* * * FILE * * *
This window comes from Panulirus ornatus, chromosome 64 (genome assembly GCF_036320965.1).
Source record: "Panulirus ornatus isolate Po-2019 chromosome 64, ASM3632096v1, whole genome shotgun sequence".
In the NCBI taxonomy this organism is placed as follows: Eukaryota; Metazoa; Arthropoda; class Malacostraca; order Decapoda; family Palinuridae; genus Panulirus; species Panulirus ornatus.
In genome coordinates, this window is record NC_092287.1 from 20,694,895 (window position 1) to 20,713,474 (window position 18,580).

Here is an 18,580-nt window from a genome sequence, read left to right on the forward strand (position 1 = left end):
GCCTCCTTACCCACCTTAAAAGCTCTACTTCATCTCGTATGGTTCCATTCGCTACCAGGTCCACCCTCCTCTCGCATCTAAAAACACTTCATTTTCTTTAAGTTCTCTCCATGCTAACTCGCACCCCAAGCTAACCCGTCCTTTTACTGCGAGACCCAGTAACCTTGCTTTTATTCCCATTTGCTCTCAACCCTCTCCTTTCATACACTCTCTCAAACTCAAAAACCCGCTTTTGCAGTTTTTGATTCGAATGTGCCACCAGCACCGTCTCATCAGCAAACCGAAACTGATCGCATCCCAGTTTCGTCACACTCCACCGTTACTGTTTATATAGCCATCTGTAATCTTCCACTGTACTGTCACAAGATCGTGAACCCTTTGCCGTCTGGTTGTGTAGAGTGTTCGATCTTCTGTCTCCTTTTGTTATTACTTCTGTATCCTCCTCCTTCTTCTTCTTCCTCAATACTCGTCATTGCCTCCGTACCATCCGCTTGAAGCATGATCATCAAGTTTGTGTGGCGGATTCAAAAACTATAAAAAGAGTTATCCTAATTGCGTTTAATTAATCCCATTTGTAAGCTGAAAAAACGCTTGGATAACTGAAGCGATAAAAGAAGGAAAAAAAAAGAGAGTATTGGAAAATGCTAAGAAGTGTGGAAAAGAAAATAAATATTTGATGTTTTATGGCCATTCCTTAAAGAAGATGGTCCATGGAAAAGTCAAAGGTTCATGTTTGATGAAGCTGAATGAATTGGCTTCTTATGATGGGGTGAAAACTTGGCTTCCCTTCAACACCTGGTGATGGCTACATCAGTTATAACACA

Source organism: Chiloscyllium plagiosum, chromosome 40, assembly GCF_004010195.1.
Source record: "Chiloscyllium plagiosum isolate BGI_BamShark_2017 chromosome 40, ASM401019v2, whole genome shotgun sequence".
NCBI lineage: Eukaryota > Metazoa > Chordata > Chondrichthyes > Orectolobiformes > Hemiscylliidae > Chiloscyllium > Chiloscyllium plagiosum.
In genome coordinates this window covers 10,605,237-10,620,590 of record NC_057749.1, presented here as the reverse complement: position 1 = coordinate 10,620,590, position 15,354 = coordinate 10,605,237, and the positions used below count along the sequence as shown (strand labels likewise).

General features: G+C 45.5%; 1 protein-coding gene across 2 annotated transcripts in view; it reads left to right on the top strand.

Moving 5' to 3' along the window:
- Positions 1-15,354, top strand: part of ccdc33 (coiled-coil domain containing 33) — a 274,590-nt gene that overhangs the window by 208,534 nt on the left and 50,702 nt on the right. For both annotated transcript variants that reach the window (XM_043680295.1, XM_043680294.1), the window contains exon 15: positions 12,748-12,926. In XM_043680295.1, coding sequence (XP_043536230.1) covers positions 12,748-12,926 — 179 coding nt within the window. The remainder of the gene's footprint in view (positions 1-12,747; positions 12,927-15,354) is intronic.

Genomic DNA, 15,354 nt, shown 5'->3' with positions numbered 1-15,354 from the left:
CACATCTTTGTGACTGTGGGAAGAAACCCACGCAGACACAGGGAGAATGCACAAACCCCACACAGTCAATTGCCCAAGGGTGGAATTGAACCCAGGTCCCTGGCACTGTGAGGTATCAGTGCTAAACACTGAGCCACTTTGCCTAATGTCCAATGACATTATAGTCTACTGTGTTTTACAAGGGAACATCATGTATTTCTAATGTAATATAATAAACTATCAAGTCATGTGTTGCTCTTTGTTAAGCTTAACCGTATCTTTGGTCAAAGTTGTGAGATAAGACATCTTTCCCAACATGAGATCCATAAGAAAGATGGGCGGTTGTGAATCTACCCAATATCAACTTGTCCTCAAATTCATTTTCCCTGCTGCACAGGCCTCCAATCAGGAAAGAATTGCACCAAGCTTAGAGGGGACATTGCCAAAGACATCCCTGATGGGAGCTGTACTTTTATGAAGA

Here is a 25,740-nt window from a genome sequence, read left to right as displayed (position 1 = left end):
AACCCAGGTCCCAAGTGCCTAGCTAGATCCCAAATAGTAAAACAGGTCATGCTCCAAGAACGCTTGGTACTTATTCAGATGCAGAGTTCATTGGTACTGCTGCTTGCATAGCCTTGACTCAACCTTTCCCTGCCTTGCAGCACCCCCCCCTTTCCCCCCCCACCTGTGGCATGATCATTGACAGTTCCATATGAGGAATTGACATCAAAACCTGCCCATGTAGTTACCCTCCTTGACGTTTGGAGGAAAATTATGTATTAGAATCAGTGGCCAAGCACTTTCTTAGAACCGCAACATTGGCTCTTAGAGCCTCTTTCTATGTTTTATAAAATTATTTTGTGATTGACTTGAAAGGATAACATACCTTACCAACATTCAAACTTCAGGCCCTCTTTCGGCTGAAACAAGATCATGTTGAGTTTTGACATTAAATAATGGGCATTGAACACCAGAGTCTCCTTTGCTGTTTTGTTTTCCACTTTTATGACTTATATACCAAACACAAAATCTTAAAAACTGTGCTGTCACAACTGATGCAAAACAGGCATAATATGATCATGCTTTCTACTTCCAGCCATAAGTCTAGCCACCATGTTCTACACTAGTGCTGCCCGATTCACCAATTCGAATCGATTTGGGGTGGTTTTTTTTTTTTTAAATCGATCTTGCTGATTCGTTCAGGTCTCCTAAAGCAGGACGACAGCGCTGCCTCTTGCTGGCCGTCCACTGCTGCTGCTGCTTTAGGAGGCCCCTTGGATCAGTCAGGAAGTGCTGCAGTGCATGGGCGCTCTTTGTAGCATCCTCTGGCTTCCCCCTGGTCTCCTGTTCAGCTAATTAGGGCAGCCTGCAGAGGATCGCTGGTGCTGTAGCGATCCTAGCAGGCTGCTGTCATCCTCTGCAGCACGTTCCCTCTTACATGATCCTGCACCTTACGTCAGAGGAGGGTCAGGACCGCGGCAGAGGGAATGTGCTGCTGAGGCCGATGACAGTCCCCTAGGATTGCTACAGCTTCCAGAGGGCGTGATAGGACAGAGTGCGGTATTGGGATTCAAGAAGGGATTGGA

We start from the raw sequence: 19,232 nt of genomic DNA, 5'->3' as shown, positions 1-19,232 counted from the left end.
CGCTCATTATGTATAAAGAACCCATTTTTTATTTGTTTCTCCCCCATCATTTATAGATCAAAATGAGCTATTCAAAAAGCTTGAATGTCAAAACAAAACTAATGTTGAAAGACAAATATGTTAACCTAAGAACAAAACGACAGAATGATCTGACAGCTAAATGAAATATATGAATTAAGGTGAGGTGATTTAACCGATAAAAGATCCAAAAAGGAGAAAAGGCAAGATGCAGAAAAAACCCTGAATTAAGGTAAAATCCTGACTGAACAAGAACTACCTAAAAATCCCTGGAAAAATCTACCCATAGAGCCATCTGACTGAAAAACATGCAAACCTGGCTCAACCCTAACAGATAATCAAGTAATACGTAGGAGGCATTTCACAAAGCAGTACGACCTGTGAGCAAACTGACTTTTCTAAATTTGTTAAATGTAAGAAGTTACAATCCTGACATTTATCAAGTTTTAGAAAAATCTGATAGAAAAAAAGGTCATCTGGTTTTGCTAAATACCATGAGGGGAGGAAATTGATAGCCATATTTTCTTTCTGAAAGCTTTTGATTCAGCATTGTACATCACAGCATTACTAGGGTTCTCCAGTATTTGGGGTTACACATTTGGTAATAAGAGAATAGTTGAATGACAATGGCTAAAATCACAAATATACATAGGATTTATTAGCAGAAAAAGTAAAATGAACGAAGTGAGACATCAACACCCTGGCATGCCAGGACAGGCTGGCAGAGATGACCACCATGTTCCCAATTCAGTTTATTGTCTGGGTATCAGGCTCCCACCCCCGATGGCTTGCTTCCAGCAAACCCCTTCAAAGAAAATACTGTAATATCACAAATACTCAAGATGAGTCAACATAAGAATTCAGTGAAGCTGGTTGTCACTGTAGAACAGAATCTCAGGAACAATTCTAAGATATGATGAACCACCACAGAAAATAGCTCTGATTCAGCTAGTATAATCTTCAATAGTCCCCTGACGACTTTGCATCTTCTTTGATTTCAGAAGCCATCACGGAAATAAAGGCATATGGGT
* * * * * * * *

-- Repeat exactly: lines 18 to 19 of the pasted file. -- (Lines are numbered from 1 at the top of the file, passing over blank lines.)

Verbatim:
We start from the raw sequence: 19,232 nt of genomic DNA, 5'->3' as shown, positions 1-19,232 counted from the left end.
CGCTCATTATGTATAAAGAACCCATTTTTTATTTGTTTCTCCCCCATCATTTATAGATCAAAATGAGCTATTCAAAAAGCTTGAATGTCAAAACAAAACTAATGTTGAAAGACAAATATGTTAACCTAAGAACAAAACGACAGAATGATCTGACAGCTAAATGAAATATATGAATTAAGGTGAGGTGATTTAACCGATAAAAGATCCAAAAAGGAGAAAAGGCAAGATGCAGAAAAAACCCTGAATTAAGGTAAAATCCTGACTGAACAAGAACTACCTAAAAATCCCTGGAAAAATCTACCCATAGAGCCATCTGACTGAAAAACATGCAAACCTGGCTCAACCCTAACAGATAATCAAGTAATACGTAGGAGGCATTTCACAAAGCAGTACGACCTGTGAGCAAACTGACTTTTCTAAATTTGTTAAATGTAAGAAGTTACAATCCTGACATTTATCAAGTTTTAGAAAAATCTGATAGAAAAAAAGGTCATCTGGTTTTGCTAAATACCATGAGGGGAGGAAATTGATAGCCATATTTTCTTTCTGAAAGCTTTTGATTCAGCATTGTACATCACAGCATTACTAGGGTTCTCCAGTATTTGGGGTTACACATTTGGTAATAAGAGAATAGTTGAATGACAATGGCTAAAATCACAAATATACATAGGATTTATTAGCAGAAAAAGTAAAATGAACGAAGTGAGACATCAACACCCTGGCATGCCAGGACAGGCTGGCAGAGATGACCACCATGTTCCCAATTCAGTTTATTGTCTGGGTATCAGGCTCCCACCCCCGATGGCTTGCTTCCAGCAAACCCCTTCAAAGAAAATACTGTAATATCACAAATACTCAAGATGAGTCAACATAAGAATTCAGTGAAGCTGGTTGTCACTGTAGAACAGAATCTCAGGAACAATTCTAAGATATGATGAACCACCACAGAAAATAGCTCTGATTCAGCTAGTATAATCTTCAATAGTCCCCTGACGACTTTGCATCTTCTTTGATTTCAGAAGCCATCACGGAAATAAAGGCATATGGGT